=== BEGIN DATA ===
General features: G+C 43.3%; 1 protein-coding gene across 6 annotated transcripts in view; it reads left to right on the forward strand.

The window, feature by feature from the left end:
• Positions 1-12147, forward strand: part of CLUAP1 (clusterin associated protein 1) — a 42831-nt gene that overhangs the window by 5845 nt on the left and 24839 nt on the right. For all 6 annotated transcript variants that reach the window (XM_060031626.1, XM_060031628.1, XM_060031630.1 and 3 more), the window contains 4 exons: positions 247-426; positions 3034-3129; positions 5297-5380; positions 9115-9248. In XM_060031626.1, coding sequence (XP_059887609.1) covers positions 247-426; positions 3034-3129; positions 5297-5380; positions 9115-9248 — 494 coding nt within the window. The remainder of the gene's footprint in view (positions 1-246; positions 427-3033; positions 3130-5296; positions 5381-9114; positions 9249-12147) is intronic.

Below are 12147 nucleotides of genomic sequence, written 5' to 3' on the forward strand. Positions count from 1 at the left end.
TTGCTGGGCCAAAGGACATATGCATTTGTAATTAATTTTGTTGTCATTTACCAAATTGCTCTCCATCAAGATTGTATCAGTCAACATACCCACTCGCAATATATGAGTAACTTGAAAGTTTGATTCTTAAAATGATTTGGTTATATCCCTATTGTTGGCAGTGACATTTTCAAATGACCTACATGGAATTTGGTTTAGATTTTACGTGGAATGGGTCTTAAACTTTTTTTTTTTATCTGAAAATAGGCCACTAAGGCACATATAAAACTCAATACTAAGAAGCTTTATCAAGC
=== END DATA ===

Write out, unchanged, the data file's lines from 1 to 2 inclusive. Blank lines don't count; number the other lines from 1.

General features: G+C 43.3%; 1 protein-coding gene across 6 annotated transcripts in view; it reads left to right on the forward strand.

The window, feature by feature from the left end: